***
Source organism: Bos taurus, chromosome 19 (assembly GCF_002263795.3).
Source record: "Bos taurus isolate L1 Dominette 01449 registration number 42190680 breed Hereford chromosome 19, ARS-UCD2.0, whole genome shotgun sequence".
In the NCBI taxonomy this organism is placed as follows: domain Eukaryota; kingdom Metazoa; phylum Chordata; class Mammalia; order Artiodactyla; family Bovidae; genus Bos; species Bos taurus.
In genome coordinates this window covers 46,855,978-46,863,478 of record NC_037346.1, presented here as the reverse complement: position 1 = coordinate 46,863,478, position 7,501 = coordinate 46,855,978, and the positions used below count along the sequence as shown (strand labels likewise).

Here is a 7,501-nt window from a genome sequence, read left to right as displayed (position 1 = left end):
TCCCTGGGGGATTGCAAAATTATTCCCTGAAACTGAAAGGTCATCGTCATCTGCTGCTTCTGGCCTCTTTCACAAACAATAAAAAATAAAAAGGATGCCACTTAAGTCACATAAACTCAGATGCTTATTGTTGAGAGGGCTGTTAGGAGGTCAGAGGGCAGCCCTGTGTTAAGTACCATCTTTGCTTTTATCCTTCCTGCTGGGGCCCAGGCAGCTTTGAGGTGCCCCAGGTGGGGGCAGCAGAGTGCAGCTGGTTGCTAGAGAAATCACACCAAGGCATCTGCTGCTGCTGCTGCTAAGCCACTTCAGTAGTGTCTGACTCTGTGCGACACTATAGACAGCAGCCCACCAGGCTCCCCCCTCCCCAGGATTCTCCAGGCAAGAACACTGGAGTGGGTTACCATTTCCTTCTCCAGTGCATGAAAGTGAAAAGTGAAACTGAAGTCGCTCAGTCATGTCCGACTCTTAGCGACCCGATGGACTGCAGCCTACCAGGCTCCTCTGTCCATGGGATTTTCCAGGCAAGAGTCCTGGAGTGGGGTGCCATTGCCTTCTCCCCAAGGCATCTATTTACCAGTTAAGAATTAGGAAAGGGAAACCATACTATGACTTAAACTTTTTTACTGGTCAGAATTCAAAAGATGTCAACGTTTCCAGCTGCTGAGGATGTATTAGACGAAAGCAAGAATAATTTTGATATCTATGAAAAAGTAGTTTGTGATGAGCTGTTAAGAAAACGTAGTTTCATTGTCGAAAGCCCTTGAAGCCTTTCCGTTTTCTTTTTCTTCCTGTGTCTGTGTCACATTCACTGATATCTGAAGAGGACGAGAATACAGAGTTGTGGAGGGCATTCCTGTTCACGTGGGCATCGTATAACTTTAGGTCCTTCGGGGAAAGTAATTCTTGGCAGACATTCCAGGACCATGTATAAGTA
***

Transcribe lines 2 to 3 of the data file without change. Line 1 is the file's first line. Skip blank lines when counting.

Source record: "Bos taurus isolate L1 Dominette 01449 registration number 42190680 breed Hereford chromosome 19, ARS-UCD2.0, whole genome shotgun sequence".
In the NCBI taxonomy this organism is placed as follows: domain Eukaryota; kingdom Metazoa; phylum Chordata; class Mammalia; order Artiodactyla; family Bovidae; genus Bos; species Bos taurus.